Category Archives: Internal Communications

Make it a thriller, not vanilla

Last week I had the pleasure of listening to Richard Reed, one of the co-founders of Innocent Drinks, speak about his approach to business.

Innocent has been one of my favourite brands for some time. I think the tone of its communications is spot on, whether that’s its website, advertising, Twitter feed or product packaging. Next time you’re in your local supermarket, I dare you not to pick up an Innocent smoothie and smile at how basic details like ingredients and consumer contact information are described on the label. Down to earth and not too fussy, and it’s probably no coincidence that Richard Reed comes across the same way when he speaks.

But you don’t become a multi-millionaire entrepreneur on appearances alone. Richard’s talk last week was built around 10 ways to succeed in business, and there’s far more to his and the Innocent story than saying or writing things in a nice way. I’m not going to recount all 10 here, but there was one that struck me in particular – not least because it chimed with something else that inspired me a few days earlier.

“Chase beauty,” he said. In other words, don’t underestimate the power of making things beautiful in business. Take pride in the things you make and do. A very similar sentiment to one expressed by Tim Colman in his excellent guest blog post earlier this month, which I only caught up with last week: “Be brave – be better than alright.”

I don’t think many people set out to produce work that’s just OK – but if we’re honest, we’ve probably all had to settle for that more often than we’d like. Sometimes there’s no question that you need to be pragmatic in the circumstances you face. Deadline pressure, competing priorities, having to achieve consensus – all different ways that what we wanted to look, read or go to plan so brilliantly can end up being watered down.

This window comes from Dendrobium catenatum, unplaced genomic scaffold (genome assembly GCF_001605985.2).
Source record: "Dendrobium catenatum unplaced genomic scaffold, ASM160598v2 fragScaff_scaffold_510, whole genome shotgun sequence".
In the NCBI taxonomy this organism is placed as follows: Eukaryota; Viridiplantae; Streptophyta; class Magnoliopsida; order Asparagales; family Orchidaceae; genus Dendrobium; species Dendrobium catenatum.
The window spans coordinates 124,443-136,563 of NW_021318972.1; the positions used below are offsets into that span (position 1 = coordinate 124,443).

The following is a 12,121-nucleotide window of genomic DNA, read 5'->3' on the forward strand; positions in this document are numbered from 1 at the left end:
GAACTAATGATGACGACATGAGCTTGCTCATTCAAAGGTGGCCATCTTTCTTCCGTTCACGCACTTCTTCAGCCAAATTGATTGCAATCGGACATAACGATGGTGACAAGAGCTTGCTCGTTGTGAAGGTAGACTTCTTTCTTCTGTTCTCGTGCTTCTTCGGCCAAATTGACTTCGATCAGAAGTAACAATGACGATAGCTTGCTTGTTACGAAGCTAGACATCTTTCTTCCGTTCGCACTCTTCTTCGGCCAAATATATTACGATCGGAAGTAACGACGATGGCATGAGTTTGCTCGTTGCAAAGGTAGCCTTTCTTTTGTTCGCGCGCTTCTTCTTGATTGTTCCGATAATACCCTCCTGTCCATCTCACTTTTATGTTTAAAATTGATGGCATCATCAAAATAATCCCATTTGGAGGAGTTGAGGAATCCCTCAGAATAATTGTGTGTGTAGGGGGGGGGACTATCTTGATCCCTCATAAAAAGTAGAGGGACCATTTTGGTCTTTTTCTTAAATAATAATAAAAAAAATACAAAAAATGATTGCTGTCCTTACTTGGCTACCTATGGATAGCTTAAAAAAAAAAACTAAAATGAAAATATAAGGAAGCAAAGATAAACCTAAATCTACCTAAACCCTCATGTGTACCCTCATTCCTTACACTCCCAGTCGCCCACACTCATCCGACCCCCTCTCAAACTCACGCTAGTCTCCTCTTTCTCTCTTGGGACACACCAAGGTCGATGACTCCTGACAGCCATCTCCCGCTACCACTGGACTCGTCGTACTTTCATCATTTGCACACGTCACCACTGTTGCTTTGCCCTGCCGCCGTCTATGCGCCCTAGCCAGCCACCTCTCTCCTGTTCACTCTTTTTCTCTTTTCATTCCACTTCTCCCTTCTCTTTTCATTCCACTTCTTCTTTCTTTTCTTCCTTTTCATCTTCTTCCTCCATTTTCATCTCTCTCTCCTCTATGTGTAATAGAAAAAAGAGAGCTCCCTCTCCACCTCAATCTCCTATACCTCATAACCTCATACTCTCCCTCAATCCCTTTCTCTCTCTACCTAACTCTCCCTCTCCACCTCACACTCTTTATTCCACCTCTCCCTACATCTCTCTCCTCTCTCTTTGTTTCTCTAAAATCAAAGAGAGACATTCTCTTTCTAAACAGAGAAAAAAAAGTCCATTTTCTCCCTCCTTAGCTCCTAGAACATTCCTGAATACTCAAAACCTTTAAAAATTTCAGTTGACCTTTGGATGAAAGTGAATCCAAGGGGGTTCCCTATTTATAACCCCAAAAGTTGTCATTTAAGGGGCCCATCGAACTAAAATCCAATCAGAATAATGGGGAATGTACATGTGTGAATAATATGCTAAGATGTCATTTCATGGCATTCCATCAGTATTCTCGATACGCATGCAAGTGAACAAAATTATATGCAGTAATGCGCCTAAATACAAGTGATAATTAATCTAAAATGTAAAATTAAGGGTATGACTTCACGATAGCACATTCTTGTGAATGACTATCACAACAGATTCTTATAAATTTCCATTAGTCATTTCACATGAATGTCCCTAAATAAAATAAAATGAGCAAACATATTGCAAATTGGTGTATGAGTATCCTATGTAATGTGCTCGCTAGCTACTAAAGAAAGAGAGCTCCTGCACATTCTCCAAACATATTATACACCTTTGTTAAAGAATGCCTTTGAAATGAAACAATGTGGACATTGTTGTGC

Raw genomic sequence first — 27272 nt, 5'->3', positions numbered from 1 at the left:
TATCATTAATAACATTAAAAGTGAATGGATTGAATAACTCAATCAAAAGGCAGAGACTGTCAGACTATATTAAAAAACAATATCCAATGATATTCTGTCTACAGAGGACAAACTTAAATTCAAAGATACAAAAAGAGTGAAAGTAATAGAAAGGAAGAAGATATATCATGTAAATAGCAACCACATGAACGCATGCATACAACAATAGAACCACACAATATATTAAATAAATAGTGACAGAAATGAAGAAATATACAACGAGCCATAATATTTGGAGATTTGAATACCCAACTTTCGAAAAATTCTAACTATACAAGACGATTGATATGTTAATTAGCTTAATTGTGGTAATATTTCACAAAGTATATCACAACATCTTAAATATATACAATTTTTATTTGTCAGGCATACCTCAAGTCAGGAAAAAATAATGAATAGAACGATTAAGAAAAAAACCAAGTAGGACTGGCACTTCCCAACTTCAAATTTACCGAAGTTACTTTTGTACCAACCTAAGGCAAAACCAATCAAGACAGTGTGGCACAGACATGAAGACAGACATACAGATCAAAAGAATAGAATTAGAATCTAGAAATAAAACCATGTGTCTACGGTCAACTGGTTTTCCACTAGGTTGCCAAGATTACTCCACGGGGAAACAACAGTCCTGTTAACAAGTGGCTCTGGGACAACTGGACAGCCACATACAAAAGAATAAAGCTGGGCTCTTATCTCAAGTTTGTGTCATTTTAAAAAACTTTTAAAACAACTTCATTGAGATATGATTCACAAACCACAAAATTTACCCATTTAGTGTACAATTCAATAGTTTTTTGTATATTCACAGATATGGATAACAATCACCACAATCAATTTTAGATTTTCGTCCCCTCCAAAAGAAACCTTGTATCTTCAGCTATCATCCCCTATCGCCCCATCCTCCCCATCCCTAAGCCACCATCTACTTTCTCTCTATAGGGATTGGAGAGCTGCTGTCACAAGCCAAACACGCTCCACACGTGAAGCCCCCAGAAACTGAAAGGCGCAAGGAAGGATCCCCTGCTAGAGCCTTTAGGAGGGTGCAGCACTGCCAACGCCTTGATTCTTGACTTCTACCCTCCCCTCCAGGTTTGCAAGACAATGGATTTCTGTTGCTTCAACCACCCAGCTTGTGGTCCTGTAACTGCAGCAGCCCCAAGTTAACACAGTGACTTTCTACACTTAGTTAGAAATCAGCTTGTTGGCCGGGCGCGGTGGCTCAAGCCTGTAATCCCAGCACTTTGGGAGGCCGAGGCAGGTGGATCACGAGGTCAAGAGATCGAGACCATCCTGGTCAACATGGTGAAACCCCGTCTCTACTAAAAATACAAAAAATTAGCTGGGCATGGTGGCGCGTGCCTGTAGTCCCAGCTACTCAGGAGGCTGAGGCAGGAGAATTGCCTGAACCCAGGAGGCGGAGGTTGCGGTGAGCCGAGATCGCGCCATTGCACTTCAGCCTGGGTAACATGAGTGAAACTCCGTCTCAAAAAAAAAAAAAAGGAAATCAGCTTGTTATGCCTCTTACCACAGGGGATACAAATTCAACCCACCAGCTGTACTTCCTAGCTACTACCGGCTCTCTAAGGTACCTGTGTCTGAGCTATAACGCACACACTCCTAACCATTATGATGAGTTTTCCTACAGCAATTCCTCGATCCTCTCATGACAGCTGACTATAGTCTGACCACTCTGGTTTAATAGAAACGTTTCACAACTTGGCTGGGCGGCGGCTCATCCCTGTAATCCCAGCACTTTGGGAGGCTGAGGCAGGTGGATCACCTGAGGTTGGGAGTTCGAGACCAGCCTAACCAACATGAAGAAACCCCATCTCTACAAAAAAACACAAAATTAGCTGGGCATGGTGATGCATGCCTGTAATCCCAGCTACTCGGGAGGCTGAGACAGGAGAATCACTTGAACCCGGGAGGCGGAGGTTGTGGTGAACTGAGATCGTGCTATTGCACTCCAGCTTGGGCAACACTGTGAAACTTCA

I doubt Innocent would be the success story it is – the brand may not even have existed – if Richard Reed and his fellow founders had allowed the beauty of what they wanted to achieve to be eroded at the outset. For me, it’s a timely reminder not just to set the bar high when it comes to quality and creativity, but to keep the faith when the questions and challenges start coming or the clock is ticking.

So thanks to the wise words of Richard and Tim, I for one will be on my guard the next time that threatening streak of vanilla appears on the horizon.

A lesson in compassionate communications

Chances to look and learn about the work we do sometimes come from unexpected places and in unwelcome circumstances.

Earlier this week, my kids returned to devastating news at their school – a popular and long-serving teacher had passed away suddenly and unexpectedly during the Christmas holidays.

Nothing we do as communicators has to be handled with more care than the death of an employee. Those of you who’ve had the responsibility for communicating such dreadful news will know how heavily it weighs. And the school’s headteacher – whose list of people within its community to inform included staff, parents and children as young as four years old – hasn’t put a foot wrong.